The sacraments didn’t improve. I ripped my stockings after falling out of a tree at my first communion and said the word “shit,” which was pretty much the worst transgression you could commit in front of my mother; unfortunate given she’d married a RAAF airman who had delighted in telling me years earlier that his natty little forage hat was a “cunt cap” and used to wake me up of a morning with the refrain, “Wakey-wakey, hands off Snakey.” I was, quite genuinely, 19 before I realised what this meant.
Maeve told me.
*Audience laughs louder*
That’s why we’re still friends. But my sacramental forays would quite pale in comparison to my brother’s. For reasons I am sure are a mystery to you, my brother had an anxious temperament. Highly strung. Prone to the vapours. He would vomit at the slightest provocation, and with great regularity. Eating somewhere other than home? Vomit. A babysitter? Vomit. Going on holiday to Warner Brothers Movie World? Vomit. The only thing that could calm his nerves were Doritos, which seemed to be some sort of talisman, and on which for all intents and purposes, he appeared to subsist. My brother was probably a good Catholic, in the actual sense that matters, but the child could not do a sacrament to save himself.
My parents became a little bit lax the second time ’round, so he wasn’t baptised until he was four, and they didn’t make him wear the heirloom lacy gown, he rocked up in a tracksuit. We lived in Tasmania, so it’s fair.
While the priest went through the niceties, for reasons known but unto the Almighty, Himself, my brother decided to stick his head through the pew and, once he was there, he got stuck. In the end, they had to use the anointing oil to wriggle him free, and for days he reeked of myrrh. And vomit.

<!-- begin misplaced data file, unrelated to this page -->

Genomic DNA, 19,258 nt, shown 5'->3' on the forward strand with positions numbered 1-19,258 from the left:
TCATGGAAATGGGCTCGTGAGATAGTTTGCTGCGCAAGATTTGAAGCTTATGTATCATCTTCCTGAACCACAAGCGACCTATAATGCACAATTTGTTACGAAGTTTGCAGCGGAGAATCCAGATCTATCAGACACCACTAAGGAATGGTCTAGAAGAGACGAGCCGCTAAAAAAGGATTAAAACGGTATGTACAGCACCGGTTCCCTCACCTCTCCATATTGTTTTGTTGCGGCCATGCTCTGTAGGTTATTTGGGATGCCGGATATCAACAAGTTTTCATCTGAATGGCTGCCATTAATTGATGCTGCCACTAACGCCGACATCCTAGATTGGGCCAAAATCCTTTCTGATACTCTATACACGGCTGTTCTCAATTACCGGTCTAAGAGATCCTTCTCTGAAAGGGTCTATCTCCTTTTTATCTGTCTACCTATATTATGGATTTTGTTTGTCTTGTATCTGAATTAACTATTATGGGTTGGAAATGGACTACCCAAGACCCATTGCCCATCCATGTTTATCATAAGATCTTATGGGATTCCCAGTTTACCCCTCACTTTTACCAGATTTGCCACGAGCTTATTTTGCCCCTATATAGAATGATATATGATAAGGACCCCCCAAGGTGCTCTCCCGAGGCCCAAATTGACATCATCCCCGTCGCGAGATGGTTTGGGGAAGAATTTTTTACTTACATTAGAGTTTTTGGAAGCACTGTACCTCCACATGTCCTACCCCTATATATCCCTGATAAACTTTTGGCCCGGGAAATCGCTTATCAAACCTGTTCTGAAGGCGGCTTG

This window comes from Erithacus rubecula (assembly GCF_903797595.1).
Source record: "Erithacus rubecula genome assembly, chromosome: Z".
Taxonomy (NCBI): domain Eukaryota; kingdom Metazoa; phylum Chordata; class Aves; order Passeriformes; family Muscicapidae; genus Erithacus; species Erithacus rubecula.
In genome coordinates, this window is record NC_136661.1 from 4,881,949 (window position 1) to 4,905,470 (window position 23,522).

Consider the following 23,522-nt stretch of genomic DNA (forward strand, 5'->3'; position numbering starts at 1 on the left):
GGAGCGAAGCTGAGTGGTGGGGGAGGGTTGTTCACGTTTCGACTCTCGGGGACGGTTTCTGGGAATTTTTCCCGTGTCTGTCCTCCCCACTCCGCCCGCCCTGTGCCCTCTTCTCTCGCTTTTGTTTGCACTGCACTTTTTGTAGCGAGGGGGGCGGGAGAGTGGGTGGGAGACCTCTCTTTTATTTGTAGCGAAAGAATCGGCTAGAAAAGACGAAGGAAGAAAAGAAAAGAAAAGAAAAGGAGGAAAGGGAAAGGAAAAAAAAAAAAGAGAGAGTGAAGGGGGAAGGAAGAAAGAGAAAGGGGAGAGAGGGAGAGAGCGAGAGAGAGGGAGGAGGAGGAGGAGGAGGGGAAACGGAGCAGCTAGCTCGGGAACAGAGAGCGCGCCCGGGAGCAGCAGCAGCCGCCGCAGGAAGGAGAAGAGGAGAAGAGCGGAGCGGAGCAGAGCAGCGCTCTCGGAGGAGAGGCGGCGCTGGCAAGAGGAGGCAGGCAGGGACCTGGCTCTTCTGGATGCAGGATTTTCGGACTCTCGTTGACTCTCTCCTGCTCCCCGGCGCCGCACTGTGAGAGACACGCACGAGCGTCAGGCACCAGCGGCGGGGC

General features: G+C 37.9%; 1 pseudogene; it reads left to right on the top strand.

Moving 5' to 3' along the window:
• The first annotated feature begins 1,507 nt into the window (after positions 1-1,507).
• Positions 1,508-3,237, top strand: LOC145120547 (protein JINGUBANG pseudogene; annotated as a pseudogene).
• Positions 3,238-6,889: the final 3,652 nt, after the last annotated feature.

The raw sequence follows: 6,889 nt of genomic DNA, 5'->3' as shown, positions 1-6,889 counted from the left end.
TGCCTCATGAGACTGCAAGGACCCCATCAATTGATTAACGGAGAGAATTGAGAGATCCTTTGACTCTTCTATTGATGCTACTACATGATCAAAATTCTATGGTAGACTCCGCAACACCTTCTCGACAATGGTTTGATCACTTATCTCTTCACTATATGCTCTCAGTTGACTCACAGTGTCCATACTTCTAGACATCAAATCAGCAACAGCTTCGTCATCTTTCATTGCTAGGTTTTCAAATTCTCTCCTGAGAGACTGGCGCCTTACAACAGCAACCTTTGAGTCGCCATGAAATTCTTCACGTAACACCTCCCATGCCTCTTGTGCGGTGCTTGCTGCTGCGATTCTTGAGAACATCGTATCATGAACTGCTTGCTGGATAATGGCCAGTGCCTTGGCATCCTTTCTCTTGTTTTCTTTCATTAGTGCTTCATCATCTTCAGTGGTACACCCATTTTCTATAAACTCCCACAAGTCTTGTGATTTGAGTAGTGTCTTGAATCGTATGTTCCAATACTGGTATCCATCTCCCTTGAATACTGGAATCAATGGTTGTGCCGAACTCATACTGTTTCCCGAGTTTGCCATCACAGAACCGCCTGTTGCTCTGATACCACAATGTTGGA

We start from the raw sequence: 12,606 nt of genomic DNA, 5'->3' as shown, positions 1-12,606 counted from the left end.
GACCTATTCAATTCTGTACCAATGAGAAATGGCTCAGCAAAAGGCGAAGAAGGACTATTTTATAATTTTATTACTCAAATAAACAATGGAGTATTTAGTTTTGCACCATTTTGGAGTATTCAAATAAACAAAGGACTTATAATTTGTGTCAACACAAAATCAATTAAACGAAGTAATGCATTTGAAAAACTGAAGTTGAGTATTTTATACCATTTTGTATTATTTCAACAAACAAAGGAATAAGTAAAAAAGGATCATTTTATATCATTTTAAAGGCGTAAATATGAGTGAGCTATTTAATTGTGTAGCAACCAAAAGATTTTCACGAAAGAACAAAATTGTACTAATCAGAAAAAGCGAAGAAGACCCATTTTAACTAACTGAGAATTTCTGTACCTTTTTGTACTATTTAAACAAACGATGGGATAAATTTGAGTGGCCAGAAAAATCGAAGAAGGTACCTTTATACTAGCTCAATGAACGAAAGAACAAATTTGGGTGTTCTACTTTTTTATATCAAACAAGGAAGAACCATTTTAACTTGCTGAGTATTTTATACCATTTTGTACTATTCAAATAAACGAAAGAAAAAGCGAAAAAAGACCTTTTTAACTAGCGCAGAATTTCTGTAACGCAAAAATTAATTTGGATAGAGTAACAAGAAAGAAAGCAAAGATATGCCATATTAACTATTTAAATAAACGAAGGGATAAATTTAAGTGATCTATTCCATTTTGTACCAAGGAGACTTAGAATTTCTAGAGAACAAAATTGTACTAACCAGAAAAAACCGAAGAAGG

The greatest episode of Coopes Family Catholic lore, however, concerns his first confession. He’s a man of few words, my brother, and still waters run deep. He fretted for weeks about talking to the priest, and, had we noted the steadily-mounting pile of Dorito packets under his bed, we may have had a clue, but by that stage, I had hit puberty and was far too busy writing tortured journal entries about how fragile and misunderstood I was. There are a few things I distinctly remember about that day, and one was his bilious look of panic as the teacher herded him away to sit with his classmates in the front pew. He’d outgrown the yakking habit by then, but at that moment, I thought, “Sweet Jesus, he’s going to chuck.” To his credit, he kept it together until he took to the altar.
*Murmurs of laughter*
Sitting down on a little plastic chair opposite the priest, his weedy legs trembling. He looked at the man with unmitigated terror, let out a bloodcurdling scream and, quite literally, sprinted out of the Church. Like a contagion, about five other kids followed suit. “Shit,” my mum said, running after him, the standing-room-only Congregation staring in fascinated horror. Dad yanked me the arm and we followed in quick succession. Tim was hysterical, and no one could get a word of sense out of him until we were home and he had a bowl of Doritos in his lap. Calmly, and with a glint in his eye, he alleged that I had told him if you got to the altar and you couldn’t think of a confession to offer the priest, his head would explode…
..like some sort of malfunctioning android powered by infant shame. Having a mental blank, he’d run for dear life. Tim: One. Amy: Zero. Check mate.